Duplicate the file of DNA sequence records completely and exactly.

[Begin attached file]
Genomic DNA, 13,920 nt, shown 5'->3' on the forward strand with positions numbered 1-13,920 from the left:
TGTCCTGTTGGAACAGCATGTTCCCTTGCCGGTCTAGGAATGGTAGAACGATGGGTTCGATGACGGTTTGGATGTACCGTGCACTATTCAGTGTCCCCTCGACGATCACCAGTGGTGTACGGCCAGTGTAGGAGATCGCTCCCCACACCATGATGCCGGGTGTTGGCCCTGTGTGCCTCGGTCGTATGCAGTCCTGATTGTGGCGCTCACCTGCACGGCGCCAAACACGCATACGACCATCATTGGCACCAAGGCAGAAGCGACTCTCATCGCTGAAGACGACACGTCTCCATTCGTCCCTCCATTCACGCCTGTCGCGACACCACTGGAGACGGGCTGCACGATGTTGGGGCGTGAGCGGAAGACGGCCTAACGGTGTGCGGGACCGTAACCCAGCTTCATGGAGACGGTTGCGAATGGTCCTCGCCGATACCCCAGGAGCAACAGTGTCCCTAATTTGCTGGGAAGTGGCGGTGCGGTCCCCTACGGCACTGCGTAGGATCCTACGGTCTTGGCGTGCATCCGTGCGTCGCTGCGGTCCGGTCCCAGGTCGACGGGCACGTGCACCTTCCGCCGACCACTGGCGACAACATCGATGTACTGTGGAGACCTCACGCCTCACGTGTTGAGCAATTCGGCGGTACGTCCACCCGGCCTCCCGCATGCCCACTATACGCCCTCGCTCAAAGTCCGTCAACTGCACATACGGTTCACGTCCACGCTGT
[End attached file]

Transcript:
Genomic DNA, 13,920 nt, shown 5'->3' on the forward strand with positions numbered 1-13,920 from the left:
TGTCCTGTTGGAACAGCATGTTCCCTTGCCGGTCTAGGAATGGTAGAACGATGGGTTCGATGACGGTTTGGATGTACCGTGCACTATTCAGTGTCCCCTCGACGATCACCAGTGGTGTACGGCCAGTGTAGGAGATCGCTCCCCACACCATGATGCCGGGTGTTGGCCCTGTGTGCCTCGGTCGTATGCAGTCCTGATTGTGGCGCTCACCTGCACGGCGCCAAACACGCATACGACCATCATTGGCACCAAGGCAGAAGCGACTCTCATCGCTGAAGACGACACGTCTCCATTCGTCCCTCCATTCACGCCTGTCGCGACACCACTGGAGACGGGCTGCACGATGTTGGGGCGTGAGCGGAAGACGGCCTAACGGTGTGCGGGACCGTAACCCAGCTTCATGGAGACGGTTGCGAATGGTCCTCGCCGATACCCCAGGAGCAACAGTGTCCCTAATTTGCTGGGAAGTGGCGGTGCGGTCCCCTACGGCACTGCGTAGGATCCTACGGTCTTGGCGTGCATCCGTGCGTCGCTGCGGTCCGGTCCCAGGTCGACGGGCACGTGCACCTTCCGCCGACCACTGGCGACAACATCGATGTACTGTGGAGACCTCACGCCTCACGTGTTGAGCAATTCGGCGGTACGTCCACCCGGCCTCCCGCATGCCCACTATACGCCCTCGCTCAAAGTCCGTCAACTGCACATACGGTTCACGTCCACGCTGT